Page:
The masterful artistry found in each facet of Peterloon’s design makes the estate a magnificent and memorable setting for our Evening of Grandeur on Sept. 23.
With more gala events approaching to provide fun, friendship, and crucial money for Episcopal Retirement Services’ Good Samaritan Mission Fund, Executive Director of Philanthropy Joy Blang encourages people to register soon.
Rather than hosting one large Gala to benefit the Good Samaritan Mission Fund as in past years, ERS this year is hosting smaller, more intimate events, with three happening in coming weeks.
The Timeless Traditions event is happening Friday, Aug. 19, at Hyde Park Country Club. People wishing to enjoy that elegant evening at one of Cincinnati’s oldest and most prestigious private clubs are asked to sign up by the week of Aug. 8.
A few fun events
ERS this year moved away from a single gala in favor of smaller ones for two reasons:
- Safety, as the COVID-19 pandemic continues.
- Also, “We’re a person-centered organization, and we want to have meaningful interactions with people,” Blang said. “When you have an event with 400 people, it’s very hard to have very many interactions.”
Having smaller numbers of attendees opened up many unique and interesting venues as possibilities and more intimate friendship-building for everyone.
Coming up, Timeless Traditions
The Timeless Traditions gala location was requested by residents not only for its beauty but because Hyde Park Country Club is close to the Deupree House and Marjorie P. Lee campuses.
“We wanted to make sure we were making the experience as comfortable and inclusive of our residents, who have different needs when they go to an event,” Blang said.
“It’s an opportunity for them to include their children, their families, their friends as their guests.”
All three remaining gala events will feature live entertainment with some surprises. All food and beverages will be included in the price for each event.
An important cause at ERS
The annual gala is a significant source of funds each year for the Good Samaritan Mission, ERS’ annual fund.
The gala “raises nearly a third of all dollars and allows us to continue to provide the best quality care for our residents,” Blang said.
The Good Samaritan Fund provides money for many of the programs, services, and ministries that aren’t financed by rents, fees, and subsidies.
Among many uses for the fund are resident financial aid, affordable living programs; Deupree Meals On Wheels; the ERS Center for Memory Support and Inclusion; staff emergency assistance; and chaplaincy on ERS campuses.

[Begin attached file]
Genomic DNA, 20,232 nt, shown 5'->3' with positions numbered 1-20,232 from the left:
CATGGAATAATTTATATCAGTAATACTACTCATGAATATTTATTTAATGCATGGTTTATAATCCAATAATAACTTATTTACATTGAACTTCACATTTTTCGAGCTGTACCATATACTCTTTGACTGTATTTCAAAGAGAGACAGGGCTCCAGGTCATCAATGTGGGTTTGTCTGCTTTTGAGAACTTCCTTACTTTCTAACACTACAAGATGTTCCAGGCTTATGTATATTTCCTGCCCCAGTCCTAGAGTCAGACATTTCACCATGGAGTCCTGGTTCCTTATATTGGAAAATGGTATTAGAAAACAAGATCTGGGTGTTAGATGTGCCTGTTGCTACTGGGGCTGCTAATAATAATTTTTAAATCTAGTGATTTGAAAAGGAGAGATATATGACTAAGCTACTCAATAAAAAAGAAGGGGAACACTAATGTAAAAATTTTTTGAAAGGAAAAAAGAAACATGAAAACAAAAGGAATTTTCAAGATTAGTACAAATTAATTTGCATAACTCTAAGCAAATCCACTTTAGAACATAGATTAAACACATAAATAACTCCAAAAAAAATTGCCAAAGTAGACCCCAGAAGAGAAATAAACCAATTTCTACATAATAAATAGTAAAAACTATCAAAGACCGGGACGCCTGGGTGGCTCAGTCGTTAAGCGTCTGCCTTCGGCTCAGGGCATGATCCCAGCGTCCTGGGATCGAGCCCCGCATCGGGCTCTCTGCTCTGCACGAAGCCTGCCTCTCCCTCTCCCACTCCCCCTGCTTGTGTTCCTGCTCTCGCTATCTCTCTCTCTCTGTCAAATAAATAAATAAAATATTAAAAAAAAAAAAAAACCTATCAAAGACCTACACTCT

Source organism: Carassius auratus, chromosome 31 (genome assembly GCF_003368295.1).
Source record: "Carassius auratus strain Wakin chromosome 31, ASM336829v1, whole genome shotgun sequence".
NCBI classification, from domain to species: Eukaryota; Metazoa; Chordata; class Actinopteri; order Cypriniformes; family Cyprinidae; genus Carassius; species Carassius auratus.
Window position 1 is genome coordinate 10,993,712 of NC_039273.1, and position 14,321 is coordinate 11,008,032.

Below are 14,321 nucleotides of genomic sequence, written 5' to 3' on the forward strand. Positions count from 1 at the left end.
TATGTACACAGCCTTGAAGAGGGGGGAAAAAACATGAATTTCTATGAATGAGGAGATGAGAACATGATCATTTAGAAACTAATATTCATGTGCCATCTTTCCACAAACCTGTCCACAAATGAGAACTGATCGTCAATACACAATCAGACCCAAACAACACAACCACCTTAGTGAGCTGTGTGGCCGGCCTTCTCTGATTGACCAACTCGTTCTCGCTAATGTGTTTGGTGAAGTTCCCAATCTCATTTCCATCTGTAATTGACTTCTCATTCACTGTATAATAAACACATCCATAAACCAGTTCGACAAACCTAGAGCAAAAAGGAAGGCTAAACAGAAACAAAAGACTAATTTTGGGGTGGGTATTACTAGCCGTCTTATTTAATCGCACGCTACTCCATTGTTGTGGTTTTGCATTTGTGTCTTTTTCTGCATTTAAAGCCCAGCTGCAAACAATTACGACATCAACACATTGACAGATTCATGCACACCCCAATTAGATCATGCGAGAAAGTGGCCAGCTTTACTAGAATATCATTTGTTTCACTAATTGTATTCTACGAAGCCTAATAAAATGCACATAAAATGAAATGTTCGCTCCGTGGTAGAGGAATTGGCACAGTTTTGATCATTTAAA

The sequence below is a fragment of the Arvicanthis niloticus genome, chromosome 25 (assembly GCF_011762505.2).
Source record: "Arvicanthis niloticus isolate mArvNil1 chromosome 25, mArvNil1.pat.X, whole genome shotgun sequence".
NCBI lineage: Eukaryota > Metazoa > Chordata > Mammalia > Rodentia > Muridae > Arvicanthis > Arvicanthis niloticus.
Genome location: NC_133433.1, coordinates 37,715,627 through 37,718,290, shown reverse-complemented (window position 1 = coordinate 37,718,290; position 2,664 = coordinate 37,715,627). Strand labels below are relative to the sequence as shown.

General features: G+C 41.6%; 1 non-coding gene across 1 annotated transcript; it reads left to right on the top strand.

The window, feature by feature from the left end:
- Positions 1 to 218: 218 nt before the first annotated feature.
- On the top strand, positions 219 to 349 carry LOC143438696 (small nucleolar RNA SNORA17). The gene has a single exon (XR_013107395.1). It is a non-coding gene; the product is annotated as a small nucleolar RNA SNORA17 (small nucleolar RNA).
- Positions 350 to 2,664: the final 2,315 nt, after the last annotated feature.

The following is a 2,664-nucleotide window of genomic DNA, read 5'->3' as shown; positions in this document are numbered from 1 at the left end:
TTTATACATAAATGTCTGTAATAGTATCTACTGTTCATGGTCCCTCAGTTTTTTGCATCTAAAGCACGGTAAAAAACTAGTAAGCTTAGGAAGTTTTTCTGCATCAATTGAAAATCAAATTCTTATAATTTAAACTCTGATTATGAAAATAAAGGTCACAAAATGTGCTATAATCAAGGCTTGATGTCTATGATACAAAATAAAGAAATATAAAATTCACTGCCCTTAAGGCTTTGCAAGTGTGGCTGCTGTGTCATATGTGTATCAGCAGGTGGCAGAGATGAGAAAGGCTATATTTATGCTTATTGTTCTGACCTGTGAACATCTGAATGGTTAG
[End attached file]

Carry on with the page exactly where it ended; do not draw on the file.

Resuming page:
“Those are all things that rely on philanthropic support in order for us to be able to provide them,” Blang said.
In September, An Evening of Grandeur
On Friday, Sept. 23, the majestic Peterloon estate will be the location for An Evening of Grandeur. It was owned by the family of John J. Emery, principal developer of downtown Cincinnati and one of the city’s greatest philanthropists. It’s located on 1,200 wooded acres. Guests will enjoy alfresco cocktails on the lovely grounds, an elegant dinner inside the stately manor, and opportunities to tour the family’s private living quarters.
Because Emery was such a great giver to causes, the Peterloon event is a celebration of philanthropy, something sure to appeal to ERS donors.
In November, Jazzin’ at The Manse
On Friday, Nov. 4, the main venue for Jazzin’ at The Manse will be the former ballroom of The Manse, which once was the first Black-owned hotel in Cincinnati. It was one of a few places in the region during the segregation era where African-Americans could stay.
Guests that night will enjoy The Manse, which has been renovated into an ERS Affordable Living campus for low-income seniors.
In the early 20th century, many Black athletes, musicians, business people, and families lodged there while traveling.
As a bonus for guests at the Jazzin’ gala, the cocktail hour will be next door in the historic home occupied by the Cincinnati Federation of Colored Women’s Club.
Horace Sudduth owned The Manse, and his wife, Melvina, was a member of the African-American service club.
Both The Manse and the Colored Women’s Club buildings are on the National Register of Historic Places. The Jazzin’ event should appeal to Affordable Living, Jazz, and local history supporters.
Breaking out of seclusion
The events will be opportunities to mingle after years of isolation.
Blang noted that seclusion caused by the COVID-19 pandemic had taken a toll on people’s mental health.
“We know social interaction is critical to mental health and wellness,” she said. “So we’re hoping that guests will feel comfortable to come to these events as an opportunity to engage with others who are passionate and care for all the older adults we serve.”
In May, ERS held a Sponsor Appreciation Night at the Ballpark as part of the gala series.
“We call it fundraising, we call it friend-raising, we call it fun-raising,” Blang said. “I think all of those things are equally important in putting on the gala series.”
“One of the ways I can give back to those we’re serving is by creating these memorable moments, where we’re all coming together, having a great time for something important, and needed,” Blang said.